Bringing Up Baby (Hawks, RKO, 1938)

Cary Grant is an uptight, work-obsessed paleontologist who finds his world turned upside down by zany, free-spirited socialite Katherine Hepburn. After meeting cute on a golf course, a series of mishaps ensues culminating with the pair escorting a leopard to her aunt’s house in the country. Howard Hawks’ masterpiece is the quintessential screwball comedy – a battle of the sexes love story that is fast-paced, ridiculous and very, very funny.

The Roaring Twenties (Walsh, Warner Brothers, 1939)

The conventions of the gangster movie crystallized in the early ’30s with the release of The Public Enemy, Little Caesar and Scarface. By decade’s end, director Raoul Walsh and star James Cagney, both specialists in the genre, delivered the definitive gangster movie with this epic and nostalgic look back at the rise and fall of the bootlegging industry. The way the narrative of The Roaring Twenties continually opens up to situate its events within a wider social context (from the first World War to the stock market crash of ’29) would exert a major influence on Martin Scorsese. And, as the heavy, Humphrey Bogart is a match for Cagney made in tough guy movie heaven.

Citizen Kane (Welles, RKO, 1941)

Orson Welles’ legendary film about the life of a newspaper tycoon loosely based on William Randolph Hearst was completed when its writer/director/star was just 26 years old. Revolutionary for both its deep focus cinematography and its intricate flashback structure, Citizen Kane also astonishes by capturing wide swaths of human experience in its two hour running time. In case you’ve been living under a rock, this is the film most often cited by critics and historians as the greatest of all time.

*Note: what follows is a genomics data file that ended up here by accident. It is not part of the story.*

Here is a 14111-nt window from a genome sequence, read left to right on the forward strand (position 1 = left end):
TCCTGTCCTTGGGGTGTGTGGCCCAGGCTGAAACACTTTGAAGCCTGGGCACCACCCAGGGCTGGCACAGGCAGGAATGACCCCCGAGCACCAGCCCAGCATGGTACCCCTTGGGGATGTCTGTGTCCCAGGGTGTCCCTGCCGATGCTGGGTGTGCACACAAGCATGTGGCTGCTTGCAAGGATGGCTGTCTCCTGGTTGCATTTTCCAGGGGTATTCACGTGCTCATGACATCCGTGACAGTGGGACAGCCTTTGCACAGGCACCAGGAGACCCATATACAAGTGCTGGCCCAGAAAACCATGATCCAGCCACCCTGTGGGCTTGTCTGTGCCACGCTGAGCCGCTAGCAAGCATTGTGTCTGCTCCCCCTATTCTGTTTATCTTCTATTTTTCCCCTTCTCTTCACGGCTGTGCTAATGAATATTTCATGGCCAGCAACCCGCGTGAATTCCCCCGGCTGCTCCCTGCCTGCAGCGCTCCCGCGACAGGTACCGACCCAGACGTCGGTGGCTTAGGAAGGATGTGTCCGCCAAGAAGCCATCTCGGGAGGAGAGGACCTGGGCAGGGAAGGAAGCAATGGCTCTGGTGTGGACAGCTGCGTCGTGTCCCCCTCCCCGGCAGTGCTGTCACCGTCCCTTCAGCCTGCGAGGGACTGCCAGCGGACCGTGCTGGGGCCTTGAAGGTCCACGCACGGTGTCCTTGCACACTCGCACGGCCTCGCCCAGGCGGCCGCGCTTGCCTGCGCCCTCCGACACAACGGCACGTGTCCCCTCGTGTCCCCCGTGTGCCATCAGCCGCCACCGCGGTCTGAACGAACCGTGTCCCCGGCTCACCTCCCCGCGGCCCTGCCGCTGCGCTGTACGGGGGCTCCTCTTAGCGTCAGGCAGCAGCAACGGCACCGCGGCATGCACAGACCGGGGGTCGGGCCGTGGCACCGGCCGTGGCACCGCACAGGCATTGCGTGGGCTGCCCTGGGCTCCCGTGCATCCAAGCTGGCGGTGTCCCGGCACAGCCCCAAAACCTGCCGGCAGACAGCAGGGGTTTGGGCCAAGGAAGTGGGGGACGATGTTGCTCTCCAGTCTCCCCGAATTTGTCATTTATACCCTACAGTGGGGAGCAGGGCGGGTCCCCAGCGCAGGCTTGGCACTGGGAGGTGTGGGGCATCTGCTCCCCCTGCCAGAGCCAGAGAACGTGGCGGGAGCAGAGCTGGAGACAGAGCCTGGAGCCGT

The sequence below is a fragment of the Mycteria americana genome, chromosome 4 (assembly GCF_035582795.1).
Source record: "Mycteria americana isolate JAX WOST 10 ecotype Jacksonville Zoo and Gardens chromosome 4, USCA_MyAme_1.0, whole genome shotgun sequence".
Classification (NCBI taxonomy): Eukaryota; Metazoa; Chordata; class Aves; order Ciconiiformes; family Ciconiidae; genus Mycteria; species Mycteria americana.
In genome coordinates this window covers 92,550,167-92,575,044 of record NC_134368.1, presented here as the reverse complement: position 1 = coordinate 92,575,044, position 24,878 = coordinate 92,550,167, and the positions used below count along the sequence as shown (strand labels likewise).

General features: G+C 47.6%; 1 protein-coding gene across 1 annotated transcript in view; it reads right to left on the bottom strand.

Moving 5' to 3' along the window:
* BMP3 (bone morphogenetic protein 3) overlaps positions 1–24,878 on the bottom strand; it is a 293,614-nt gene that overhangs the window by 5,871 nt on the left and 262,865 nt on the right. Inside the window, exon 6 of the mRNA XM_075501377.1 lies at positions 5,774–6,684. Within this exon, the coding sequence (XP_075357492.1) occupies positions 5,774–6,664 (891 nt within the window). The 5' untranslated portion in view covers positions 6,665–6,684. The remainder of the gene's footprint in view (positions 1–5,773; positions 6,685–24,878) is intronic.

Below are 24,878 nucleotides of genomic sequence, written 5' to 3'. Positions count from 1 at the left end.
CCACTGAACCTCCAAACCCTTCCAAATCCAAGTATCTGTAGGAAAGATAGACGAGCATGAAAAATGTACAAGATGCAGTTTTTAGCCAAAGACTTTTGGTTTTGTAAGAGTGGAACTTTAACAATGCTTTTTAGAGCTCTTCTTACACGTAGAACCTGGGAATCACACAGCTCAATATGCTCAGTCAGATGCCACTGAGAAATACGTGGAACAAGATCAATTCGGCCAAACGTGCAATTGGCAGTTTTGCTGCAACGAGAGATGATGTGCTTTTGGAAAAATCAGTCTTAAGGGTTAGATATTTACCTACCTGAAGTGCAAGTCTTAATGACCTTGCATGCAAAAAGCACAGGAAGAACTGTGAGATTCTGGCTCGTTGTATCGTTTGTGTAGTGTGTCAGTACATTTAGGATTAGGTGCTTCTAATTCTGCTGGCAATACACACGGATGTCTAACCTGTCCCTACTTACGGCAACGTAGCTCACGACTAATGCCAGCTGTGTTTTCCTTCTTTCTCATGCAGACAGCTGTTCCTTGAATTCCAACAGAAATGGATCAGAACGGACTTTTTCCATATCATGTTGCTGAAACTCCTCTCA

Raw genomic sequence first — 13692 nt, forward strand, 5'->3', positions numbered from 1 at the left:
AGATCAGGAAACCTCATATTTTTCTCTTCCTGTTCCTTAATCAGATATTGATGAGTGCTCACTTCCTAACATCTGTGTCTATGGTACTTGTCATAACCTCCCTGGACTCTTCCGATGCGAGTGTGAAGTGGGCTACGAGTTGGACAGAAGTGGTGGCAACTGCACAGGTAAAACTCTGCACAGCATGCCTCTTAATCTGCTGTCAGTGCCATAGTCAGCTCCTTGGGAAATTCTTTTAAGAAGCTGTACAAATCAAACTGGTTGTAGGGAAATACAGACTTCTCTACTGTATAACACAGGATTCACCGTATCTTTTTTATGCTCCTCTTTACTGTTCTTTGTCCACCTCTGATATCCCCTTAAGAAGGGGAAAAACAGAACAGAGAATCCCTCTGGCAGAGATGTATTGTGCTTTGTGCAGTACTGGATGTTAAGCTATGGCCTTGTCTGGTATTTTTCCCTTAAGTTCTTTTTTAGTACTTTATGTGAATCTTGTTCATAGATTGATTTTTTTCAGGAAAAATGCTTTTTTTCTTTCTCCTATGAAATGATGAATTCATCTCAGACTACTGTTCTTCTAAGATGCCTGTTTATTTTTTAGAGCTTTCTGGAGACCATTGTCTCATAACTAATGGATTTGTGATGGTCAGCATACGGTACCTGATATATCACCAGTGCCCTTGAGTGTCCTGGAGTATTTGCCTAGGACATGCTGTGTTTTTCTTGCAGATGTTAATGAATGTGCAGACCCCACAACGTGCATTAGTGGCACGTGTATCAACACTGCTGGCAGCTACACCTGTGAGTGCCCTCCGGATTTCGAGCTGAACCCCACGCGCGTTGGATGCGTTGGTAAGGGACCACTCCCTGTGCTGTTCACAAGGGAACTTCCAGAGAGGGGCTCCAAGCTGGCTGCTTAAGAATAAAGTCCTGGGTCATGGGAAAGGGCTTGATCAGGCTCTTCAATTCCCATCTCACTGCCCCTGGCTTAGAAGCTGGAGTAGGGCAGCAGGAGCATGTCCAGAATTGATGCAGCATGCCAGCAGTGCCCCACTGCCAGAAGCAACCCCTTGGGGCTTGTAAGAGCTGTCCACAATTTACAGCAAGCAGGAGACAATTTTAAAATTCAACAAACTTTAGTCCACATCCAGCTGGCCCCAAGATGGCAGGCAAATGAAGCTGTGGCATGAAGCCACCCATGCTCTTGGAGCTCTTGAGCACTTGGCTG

Casablanca (Curtiz, Warner Brothers, 1942)

You must remember this: Humphrey Bogart as Rick Blaine, an American nightclub owner living in Morocco, whose cynical exterior conceals a sentimental heart; Ingrid Bergman as Ilsa Lund, the Norwegian woman he loved and lost in pre-War France, only to find again under less-than-ideal circumstances in the Vichy-controlled title city. Out of all the gin joints in the world, why did she have to walk into his?! Thank God for the sake of movie lovers that she did. They’ll always have Paris – and we’ll always have Casablanca.

The Seventh Victim (Robson, RKO, 1943)